Prior to the advent of photography, portraiture was never anything less than a serious, sober, and calculated business. Only those with the means to pay the artist, and with leisure enough to pose, could indulge themselves in that particular vanity. Portraiture really began to flourish towards the end of the Middle Ages, with the rise of the merchant classes, for a painted surrogate of oneself was essentially the mark of a man of property Submitting oneself to this time consuming and costly affair was a natural means of certifying the fact of material good fortune and position in society, of seeking public immortality. Photography changed, or rather, added to that. Photography made it possible for someone of only modest means to possess an image of themselves. Furthermore, in terms of absolute fidelity to its subject’s physiognomy, this image could surpass with ridiculous ease the work of the most scrupulous painter. The portrait was still utilised to confer and confirm status within the peer group, but as cameras became simpler to operate, and the whole process less expensive, the means of portrait production were made universally available. One could even make one’s own image – easily, inexpensively – for one’s own personal, private delectation. Portraits were made, therefore, not only to certify public status, but to confirm the fact of individual existence. From that decisive moment, which we can note conveniently as the introduction of the box camera by Eastman Kodak in 1888, we might distinguish two distinct brands of photographic portraiture – public and private.

The attribution ‘public portrait’ can mean many things, ranging from the classic formal studio portrait to the socio-cultural study, to the casual, candid portrait made in public by the photographer-flâneur. Yet they share a common trait. The public portrait is taken, often fabricated, to present a point of view – the point of view of the photographer, certainly, but frequently a permutation of points of view, derived from photographer, sitter, editor, and even intended audience. Ultimately however, that is to say at the crucial moment, the clicking of the shutter, it is the photographer who has the final control – with or without the subject’s complicity. The private portrait – or snapshot as it is generally termed – is made usually by an intimate of the subject, with the subject’s full consent and active participation. Control, other than technical, is not an issue. The image will not be viewed outside of a closed circle of intimates, so there is no necessity to shape and present a front, or face to the world. The snapshot can be awkward, ill-composed, embarrassing, and bathetic. It can be graceful, and sometimes even beautiful. Mostly, it is just plain dull, of no possible interest to anyone beyond the sitter’s coterie. The snapshot however, almost always displays qualities such as integrity, authenticity, and truth, virtues that often elude the formal, public portrait.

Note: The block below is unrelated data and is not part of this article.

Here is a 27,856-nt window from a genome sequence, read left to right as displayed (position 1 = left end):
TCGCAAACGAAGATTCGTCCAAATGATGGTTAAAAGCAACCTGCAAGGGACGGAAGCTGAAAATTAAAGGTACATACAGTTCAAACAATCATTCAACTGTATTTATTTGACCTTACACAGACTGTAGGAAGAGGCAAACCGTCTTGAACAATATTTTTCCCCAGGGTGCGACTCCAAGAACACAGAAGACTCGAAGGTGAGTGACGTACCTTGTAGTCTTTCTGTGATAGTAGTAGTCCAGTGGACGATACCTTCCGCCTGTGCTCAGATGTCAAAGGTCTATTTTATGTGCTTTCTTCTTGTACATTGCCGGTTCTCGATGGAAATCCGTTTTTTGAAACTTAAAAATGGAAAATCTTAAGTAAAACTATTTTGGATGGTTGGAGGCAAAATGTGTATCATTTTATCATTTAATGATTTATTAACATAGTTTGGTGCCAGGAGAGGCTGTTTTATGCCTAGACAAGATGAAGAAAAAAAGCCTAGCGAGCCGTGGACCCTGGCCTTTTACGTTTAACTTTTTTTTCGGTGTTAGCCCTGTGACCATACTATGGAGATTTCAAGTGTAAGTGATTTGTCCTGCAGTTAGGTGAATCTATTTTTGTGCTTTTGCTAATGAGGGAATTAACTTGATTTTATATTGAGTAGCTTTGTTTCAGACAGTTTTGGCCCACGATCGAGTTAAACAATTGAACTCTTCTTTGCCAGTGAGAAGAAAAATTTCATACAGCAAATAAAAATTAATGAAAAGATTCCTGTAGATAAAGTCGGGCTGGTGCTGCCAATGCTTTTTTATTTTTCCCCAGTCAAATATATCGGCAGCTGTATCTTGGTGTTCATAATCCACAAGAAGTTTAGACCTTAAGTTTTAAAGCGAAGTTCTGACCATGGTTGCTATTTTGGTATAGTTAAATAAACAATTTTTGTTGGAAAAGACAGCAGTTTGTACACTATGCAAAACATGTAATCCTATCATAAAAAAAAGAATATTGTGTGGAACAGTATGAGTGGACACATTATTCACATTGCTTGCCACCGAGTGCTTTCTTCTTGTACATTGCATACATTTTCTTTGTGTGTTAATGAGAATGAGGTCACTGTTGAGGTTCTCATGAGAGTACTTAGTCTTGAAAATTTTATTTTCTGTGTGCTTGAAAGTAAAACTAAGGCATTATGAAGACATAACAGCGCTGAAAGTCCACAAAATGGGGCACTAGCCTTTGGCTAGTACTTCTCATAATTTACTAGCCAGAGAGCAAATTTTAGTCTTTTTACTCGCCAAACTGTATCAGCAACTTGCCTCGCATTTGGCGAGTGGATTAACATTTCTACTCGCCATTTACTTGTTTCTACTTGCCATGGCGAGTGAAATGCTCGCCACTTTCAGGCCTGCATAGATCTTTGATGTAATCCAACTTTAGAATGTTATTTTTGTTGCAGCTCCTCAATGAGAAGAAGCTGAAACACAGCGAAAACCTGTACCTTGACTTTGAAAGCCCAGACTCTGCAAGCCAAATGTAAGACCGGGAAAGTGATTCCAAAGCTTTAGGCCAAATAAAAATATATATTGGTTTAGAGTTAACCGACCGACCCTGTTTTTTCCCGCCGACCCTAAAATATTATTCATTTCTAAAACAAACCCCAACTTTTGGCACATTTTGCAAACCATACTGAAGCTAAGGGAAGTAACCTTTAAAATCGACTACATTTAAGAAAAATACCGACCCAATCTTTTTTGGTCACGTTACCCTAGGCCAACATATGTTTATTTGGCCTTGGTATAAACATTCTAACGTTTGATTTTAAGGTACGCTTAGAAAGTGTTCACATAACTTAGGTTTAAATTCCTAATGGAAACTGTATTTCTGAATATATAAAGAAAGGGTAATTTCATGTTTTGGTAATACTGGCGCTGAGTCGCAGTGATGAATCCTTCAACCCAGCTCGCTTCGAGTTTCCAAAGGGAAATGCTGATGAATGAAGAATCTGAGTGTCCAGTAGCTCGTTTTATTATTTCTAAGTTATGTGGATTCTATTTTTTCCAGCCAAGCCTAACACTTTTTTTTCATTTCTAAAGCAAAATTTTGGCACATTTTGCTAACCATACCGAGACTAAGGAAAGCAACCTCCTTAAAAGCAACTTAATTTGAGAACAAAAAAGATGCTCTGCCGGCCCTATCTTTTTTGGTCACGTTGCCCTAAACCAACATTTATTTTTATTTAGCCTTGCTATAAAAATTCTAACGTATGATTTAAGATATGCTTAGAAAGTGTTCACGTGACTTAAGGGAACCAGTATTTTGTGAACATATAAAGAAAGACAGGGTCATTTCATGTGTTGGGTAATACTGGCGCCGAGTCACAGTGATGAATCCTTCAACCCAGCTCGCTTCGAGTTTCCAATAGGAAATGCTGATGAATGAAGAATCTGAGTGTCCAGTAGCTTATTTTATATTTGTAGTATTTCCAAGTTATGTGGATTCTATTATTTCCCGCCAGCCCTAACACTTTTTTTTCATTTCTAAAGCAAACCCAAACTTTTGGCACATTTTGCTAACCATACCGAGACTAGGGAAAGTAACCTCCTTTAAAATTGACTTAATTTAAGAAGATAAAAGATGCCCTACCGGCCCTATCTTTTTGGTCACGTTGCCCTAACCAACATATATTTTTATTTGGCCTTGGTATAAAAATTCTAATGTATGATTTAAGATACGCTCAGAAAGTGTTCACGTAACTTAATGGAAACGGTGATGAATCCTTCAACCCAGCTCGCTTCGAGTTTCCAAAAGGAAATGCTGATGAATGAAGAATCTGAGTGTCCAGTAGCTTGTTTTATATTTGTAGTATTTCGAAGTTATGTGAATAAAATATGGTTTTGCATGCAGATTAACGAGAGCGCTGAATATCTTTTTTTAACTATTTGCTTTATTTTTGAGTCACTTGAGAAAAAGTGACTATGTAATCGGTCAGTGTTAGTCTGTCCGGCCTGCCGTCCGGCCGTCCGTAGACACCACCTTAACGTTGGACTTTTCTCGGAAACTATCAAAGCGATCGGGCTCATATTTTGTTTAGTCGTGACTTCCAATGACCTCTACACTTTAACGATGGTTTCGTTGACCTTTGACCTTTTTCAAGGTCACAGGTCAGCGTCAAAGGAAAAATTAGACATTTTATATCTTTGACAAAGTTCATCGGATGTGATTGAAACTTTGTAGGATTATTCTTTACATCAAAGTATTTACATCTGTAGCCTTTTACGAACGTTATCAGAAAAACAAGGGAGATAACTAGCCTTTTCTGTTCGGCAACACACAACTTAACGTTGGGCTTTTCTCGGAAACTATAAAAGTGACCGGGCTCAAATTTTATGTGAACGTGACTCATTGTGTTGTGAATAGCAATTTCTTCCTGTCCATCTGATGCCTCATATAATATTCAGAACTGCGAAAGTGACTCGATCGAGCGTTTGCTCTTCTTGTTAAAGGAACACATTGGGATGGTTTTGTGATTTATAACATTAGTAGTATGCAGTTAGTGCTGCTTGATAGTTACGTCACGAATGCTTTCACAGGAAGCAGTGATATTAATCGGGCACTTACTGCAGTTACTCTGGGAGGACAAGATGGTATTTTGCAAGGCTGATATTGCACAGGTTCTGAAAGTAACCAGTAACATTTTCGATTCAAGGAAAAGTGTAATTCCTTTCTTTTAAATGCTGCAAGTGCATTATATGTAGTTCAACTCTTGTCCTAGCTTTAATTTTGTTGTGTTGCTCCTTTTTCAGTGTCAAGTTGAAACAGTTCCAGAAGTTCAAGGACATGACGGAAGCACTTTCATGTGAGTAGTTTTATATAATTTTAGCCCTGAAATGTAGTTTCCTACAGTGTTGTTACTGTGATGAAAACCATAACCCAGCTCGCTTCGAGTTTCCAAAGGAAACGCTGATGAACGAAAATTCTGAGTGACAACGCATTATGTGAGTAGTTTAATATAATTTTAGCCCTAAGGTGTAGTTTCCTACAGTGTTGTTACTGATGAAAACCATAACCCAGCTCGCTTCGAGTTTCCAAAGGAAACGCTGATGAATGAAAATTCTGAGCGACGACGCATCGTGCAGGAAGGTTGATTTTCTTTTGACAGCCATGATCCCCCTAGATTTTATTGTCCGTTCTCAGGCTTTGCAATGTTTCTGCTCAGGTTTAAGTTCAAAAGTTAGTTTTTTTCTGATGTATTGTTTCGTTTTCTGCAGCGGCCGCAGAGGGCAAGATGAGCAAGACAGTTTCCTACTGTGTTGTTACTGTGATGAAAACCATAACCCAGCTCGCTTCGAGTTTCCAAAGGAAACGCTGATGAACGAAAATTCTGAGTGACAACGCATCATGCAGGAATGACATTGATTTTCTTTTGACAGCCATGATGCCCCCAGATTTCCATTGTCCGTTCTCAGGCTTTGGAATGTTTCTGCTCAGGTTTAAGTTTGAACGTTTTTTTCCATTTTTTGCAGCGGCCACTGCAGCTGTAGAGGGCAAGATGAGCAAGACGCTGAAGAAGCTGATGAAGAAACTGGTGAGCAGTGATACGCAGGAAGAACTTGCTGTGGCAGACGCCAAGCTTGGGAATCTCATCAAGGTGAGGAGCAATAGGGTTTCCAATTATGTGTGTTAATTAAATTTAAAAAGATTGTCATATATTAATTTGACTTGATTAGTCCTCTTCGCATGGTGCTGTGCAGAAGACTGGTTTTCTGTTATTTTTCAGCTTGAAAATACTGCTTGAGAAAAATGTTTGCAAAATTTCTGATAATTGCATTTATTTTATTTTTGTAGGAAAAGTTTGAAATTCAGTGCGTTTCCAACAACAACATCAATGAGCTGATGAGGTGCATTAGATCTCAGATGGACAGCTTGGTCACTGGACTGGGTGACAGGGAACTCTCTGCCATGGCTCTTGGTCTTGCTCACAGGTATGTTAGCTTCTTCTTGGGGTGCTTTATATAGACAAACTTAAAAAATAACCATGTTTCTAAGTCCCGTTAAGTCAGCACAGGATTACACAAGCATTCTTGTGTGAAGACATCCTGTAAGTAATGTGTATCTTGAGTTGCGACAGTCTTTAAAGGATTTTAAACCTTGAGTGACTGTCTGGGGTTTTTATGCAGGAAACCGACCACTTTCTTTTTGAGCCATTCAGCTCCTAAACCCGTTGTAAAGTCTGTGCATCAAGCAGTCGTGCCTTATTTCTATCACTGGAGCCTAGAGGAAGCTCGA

The Storyville Portraits of Ernest James Bellocq exert their tremulous fascination largely because it is difficult to determine precisely whether they are private or public portraits. They combine the considered objectivity of the public portrait with the unassuming intimacy of the private portrait, a combination that seems to characterise many of the finest photographic portraits, whatever the initial circumstance of their making. In short, Bellocq’s images refer beyond the subject to social and historically pertinent matters; at the same time they seem to gaze inward and divine the subject’s psychic being. Bellocq’s sitters are the inmates, the bill of fare of a New Orleans ‘sportin’ house.’ The images are with only two exceptions, single figure, the majority of them full length figure studies with a sizeable minority head and shoulder portraits. We have been informed of the circumstances of the pictures’ taking, gathered from certain fragments of oral recollection by an ex-prostitute and a jazz musician, both of whom knew Bellocq. A study of the images themselves would seem to corroborate their statements. But the photographer himself is another matter. Their reminiscences evince the fact that Bellocq was a semi-cripple – hydrocephalic and dwarflike – a strange misshapen being with a crooked back and a head that was too large for his body. We are told that he was (not unnaturally perhaps) a shy, solitary man who liked the company of prostitutes, and spent many of his leisure hours frequenting the brothels of Storyville and opium dens of Chinatown – one social outcast seeking solace in the company of others who, for whatever reason, were also outwith conventional society. Here, we might waver a little in accepting this testimony unquestioningly, for we begin to impinge quite definitely upon the territory of popular myth, with shades of Toulouse-Lautrec and Jane-Avril, of Quasimodo and Esmerelda.